Exercise immunology is a relatively new discipline in the exercise sciences that seeks to understand how exercise affects the immune system and susceptibility to infectious and chronic diseases. This brief review will focus on three major observations that have driven the field to date including: (1) acute exercise-induced leukocytosis, (2) the observation that intense, prolonged exercise results in upper respiratory tract symptoms, and (3) the paradoxical effect of acute and chronic exercise on inflammation. This framework will be used to examine the mechanisms and implications behind these seminal observations. Data generally support the conclusion that moderate intensity exercise enhances immune function, whereas prolonged, intense exercise diminishes immune function.
Physical Activity, Exercise, and the Immune System: Three Lines of Research That Have Driven the Field
Jeffrey A. Woods and Brandt D. Pence
Correlates to Performance on Field Tests of Muscular Strength
Jeffrey A. Woods, Russell R. Pate, and Maria L. Burgess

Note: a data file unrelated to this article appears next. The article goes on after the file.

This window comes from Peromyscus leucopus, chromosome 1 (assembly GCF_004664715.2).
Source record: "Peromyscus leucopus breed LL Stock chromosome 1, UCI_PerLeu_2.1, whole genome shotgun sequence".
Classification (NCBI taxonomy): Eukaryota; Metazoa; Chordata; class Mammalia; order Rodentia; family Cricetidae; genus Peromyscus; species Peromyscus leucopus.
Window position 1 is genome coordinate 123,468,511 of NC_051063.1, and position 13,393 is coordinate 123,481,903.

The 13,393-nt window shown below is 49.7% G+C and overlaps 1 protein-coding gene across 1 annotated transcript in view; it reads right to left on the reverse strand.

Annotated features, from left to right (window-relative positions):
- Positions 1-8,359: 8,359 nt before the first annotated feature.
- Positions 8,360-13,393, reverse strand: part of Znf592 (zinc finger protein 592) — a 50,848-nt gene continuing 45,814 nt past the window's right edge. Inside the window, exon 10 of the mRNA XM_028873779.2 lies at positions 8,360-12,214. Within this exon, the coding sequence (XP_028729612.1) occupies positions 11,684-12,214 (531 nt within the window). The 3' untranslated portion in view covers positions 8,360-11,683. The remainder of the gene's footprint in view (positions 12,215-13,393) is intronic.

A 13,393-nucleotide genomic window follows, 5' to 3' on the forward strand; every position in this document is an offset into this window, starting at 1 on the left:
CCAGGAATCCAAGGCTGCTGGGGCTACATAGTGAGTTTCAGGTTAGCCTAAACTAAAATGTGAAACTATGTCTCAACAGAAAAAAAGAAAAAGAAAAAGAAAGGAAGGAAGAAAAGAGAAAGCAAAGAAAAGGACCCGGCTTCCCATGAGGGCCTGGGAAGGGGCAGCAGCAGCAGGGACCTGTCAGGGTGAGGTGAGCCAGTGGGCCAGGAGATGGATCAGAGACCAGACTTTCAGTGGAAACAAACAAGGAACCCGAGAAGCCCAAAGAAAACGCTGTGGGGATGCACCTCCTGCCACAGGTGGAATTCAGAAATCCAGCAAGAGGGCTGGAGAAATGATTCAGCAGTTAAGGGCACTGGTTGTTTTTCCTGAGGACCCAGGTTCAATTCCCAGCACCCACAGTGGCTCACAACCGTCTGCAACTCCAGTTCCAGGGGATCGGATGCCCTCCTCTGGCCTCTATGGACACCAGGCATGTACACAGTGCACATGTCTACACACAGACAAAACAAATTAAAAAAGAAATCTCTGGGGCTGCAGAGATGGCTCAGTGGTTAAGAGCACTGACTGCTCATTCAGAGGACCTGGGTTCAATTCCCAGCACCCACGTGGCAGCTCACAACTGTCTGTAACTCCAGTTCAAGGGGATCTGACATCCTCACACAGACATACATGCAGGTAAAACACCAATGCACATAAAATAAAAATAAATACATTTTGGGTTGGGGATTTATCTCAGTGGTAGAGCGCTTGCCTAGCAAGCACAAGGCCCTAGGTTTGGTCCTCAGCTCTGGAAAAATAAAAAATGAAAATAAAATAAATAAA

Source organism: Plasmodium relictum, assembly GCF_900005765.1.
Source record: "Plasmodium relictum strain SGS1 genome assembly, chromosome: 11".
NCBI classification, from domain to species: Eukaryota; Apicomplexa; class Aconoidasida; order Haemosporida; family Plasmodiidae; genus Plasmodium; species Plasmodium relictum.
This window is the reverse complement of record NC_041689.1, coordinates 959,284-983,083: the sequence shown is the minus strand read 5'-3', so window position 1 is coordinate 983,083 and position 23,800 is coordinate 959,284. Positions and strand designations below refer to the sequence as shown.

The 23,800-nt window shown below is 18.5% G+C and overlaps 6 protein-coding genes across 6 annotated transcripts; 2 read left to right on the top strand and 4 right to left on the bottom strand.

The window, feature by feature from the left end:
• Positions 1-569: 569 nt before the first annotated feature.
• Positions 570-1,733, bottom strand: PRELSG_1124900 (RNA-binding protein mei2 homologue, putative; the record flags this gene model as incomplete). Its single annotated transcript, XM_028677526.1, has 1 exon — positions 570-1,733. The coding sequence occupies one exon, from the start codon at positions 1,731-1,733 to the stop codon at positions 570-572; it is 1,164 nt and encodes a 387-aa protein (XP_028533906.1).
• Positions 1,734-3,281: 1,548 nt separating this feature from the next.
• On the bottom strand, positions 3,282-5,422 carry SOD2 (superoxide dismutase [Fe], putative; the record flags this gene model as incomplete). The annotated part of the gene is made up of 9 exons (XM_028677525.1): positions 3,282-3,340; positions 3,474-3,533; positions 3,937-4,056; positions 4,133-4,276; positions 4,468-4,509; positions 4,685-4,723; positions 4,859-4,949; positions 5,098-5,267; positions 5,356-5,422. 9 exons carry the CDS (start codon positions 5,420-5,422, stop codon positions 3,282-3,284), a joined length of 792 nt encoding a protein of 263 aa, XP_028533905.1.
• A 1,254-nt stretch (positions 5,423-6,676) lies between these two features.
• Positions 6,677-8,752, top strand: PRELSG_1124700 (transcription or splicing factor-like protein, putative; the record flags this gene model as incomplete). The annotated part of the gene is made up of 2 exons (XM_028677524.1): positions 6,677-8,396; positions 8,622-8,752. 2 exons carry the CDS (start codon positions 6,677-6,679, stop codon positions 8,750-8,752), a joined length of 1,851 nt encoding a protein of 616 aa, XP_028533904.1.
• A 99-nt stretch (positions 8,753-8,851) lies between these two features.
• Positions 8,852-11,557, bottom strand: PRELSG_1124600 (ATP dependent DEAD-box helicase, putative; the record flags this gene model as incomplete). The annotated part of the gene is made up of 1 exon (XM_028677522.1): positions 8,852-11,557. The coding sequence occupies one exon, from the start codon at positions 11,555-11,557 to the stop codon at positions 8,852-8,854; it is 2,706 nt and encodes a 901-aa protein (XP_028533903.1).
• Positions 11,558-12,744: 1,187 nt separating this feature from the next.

Field tests of upper body muscular strength and endurance (UBMSE) are often administered to children, but little is known about the determinants of performance on these tests. Therefore the purpose of this investigation was to examine potential determinants of performance on several common field tests of UBMSE including pull-ups, flexed-arm hang, push-ups, and two types of modified pull-ups. Subjects were 56 girls and 38 boys, ages 9 to 11 years. Potential determinants assessed were age, height, weight, gender, % fat, physical activity, and laboratory measures of muscular strength and endurance. Multiple regression analysis revealed that the laboratory measures of UBMSE failed to account for significant fractions of variance in performance on four of the five tests. However, % fat was significantly associated with performance on four of five tests. These results indicate that factors other than muscular strength and endurance account for most of the variance in performance, and that % fat appears to be a particularly important determinant of performance.
Failure of Low Dose Carbohydrate Feeding to Attenuate Glucoregulatory Hormone Responses and Improve Endurance Performance
William A. Burgess, J. Mark Davis, William P. Bartoli, and Jeffrey A. Woods
The effects of ingesting a low dose of CHO on plasma glucose, glucoregulatory hormone responses, and performance during prolonged cycling were investigated. Nine male subjects cycled for 165 min at ≈67% peak